Logistics provider Neovia has restructured its debt, but a report from S&P Global Ratings said the company is likely to receive a rating on its new debt that is still deep into junk bond territory.
In a report released earlier this month, S&P Ratings said it would expect Neovia to have a rating for its post-restructuring debt of no higher than CCC+.
“A ‘CCC+’ issuer credit rating indicates the appearance of an unsustainable capital structure without a specific envisioned default scenario over the subsequent 12 months,” S&P said in its report.
CCC+ is far from the bottom of the ratings chart at S&P Ratings (NYSE: SPGI). The lowest grade is D, representing a debt that has been defaulted. The debt of Neovia was rated D by the agency after the restructuring, which is standard practice after a company retires old debt for a new debt structure.
Above the grade of D are ratings of C and CC before getting to CCC-. Each of those grades also carries the possibility of a minus or plus rating.
Coming into the restructuring, S&P Ratings had given Neovia a CC for what it calls its issuer credit rating, reducing its rating from CCC- in August as the restructuring was looming. But it also said that since the restructuring was going to involve a debt swap that the company’s rating would be cut to D at that time, normal practice for a distressed credit exchange.
CC is the lowest possible rating for the creditworthiness of a company as a whole, besides D for default.
However, at the same time, S&P Ratings issued a rating to Neovia of C on its first-lien term loan. C is the lowest grade for the rating of a specific debt instrument.
Investment-grade debt, or “non-junk,” is considered to be anything with a BBB rating or above at S&P and Fitch Ratings, with Baa the investment grade cut line at Moody’s (NYSE: MCO).
S&P’s action followed Neovia’s early November announcement that it had completed a “comprehensive business recapitalization and significant deleveraging of the company’s balance sheet.”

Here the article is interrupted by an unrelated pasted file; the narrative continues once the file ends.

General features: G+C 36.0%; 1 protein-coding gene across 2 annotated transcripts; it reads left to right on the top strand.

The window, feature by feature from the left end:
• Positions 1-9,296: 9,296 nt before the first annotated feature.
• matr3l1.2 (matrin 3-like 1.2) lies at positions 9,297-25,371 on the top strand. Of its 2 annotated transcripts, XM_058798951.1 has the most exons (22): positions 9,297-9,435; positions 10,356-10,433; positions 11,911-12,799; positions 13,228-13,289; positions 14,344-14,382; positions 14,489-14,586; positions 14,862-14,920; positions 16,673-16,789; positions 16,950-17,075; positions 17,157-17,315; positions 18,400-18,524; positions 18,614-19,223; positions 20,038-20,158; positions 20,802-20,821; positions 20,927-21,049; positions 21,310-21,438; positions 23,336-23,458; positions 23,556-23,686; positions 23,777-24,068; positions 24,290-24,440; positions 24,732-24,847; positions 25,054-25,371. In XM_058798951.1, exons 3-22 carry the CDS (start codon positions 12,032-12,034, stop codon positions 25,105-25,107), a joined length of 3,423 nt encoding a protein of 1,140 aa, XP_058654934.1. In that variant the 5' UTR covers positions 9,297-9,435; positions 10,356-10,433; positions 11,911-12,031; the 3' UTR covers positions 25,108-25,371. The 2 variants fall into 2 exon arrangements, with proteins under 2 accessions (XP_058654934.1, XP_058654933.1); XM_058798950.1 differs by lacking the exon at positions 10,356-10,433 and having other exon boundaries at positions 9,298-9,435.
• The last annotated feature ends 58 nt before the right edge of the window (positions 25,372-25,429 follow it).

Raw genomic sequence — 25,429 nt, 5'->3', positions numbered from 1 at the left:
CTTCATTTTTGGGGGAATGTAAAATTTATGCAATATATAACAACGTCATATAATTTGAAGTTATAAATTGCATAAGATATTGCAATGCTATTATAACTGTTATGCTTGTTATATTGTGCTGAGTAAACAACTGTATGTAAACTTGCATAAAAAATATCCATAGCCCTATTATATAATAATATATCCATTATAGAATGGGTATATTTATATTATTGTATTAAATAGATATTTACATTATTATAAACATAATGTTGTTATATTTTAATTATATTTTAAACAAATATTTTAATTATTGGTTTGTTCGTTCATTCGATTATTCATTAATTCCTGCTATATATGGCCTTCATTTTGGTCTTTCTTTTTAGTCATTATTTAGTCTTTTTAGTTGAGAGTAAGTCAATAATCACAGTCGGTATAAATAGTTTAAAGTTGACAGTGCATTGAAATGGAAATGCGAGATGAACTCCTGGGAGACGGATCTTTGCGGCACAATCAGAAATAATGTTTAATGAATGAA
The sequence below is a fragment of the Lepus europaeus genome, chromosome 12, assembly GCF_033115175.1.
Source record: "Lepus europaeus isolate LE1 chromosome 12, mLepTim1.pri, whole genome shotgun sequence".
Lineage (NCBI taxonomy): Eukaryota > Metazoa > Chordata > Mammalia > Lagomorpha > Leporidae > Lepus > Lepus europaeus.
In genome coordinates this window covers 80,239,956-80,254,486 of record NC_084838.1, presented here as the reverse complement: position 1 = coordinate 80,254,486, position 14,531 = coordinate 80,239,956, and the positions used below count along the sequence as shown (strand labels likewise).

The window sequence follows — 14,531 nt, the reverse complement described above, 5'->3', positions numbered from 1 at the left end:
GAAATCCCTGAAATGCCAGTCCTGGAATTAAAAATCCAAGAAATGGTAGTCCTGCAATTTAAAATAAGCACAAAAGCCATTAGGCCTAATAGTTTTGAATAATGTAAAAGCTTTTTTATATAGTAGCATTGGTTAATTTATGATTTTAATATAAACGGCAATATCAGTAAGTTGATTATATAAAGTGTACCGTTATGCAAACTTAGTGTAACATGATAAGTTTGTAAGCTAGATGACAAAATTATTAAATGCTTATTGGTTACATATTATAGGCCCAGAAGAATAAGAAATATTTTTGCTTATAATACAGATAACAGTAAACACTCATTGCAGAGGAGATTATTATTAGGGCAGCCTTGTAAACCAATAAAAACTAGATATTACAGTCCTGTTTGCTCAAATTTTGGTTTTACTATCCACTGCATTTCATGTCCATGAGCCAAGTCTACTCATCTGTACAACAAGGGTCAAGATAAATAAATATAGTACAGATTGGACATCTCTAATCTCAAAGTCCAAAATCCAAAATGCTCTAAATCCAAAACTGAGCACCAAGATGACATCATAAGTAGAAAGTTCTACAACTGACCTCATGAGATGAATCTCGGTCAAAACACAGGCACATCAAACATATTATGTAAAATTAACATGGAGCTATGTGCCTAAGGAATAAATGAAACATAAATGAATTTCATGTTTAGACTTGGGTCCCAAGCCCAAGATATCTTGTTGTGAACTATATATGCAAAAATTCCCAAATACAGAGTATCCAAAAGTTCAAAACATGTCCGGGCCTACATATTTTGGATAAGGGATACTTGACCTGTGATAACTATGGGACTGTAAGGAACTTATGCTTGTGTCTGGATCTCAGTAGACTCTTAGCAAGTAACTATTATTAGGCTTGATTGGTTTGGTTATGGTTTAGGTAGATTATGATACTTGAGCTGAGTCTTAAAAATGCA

According to a statement released in early November about its restructuring, the company reduced its debt load by about $420 million and also received a cash infusion of about $60 million.
The cash came from a group of investors that was led by funds under the management of Oaktree Capital Management (NYSE: OAK-A), Ares Management (NYSE: ARES) and Vector Capital. Neovia said the group of investors are now controlling owners “and will continue to support the company’s long-term growth.”
Neovia did not respond to requests for comment. On its website, the company says it was founded in 1987 as Caterpillar Logistics Services “to provide logistics support to Caterpillar International (NYSE: CAT) and its partner companies in construction, mining, automotive, energy and other industries.”
The 3PL, which became independent in 2012, said on its website that it has relationships with its 10 largest customers that average 14 years.
In the prepared statement announcing the recapitalization, Jordon Kruse, a managing director at Oaktree, said the new funding “allows Neovia to continue expanding their industry-leading logistics capabilities and to increase value for their customers around the world.”
The S&P Ratings report was not quite as optimistic.
“Although we believe the restructuring has improved Neovia’s prospects, it is likely that we may continue to view its capital structure as unsustainable due to operational challenges exacerbated by customer losses,” the report said.
As is its practice, the S&P Ratings report does not address whether a company it is rating is profitable. Its focus is entirely on its ability to generate cash to be able to make interest payments on its debt.
It did spell out several financial statistics. S&P Ratings said Neovia had about $70 million in cash and $25 million available under revolving credit lines at the close of the refunding. S&P also said the company would be able to cut its interest payments by $30 million in 2023 as a result of the restructuring.
“[We view] macroeconomic environment as potentially more challenging for Neovia,” S&P Ratings said in its August ratings downgrade/ “We believe weaker economic activity could lead to lower volumes or a more difficult pricing environment for Neovia, given its smaller scale relative to other rated logistics companies.”
Where logistics companies have received ratings from agencies for their publicly traded debt, those have almost always carried speculative ratings, so Neovia is not alone.
While C.H. Robinson (NASDAQ: CHRW) carries a solid BBB+ investment-grade rating from S&P Ratings, Echo Global Logistics had a B- rating affirmed in October 2021. On the S&P scale, B- is only one step above the CCC+ rating that S&P signaled is likely to be assigned to Neovia’s debt.
At Moody’s, Transplace was at a B2 rating before its takeover by Uber Freight, which resulted in Moody’s pulling its debt rating. B2 at Moody’s is considered equal to a B rating at S&P.
Odyssey Logistics also carries a “corporate family rating” of B3 from Moody’s, though some individual debt is rated lower than that.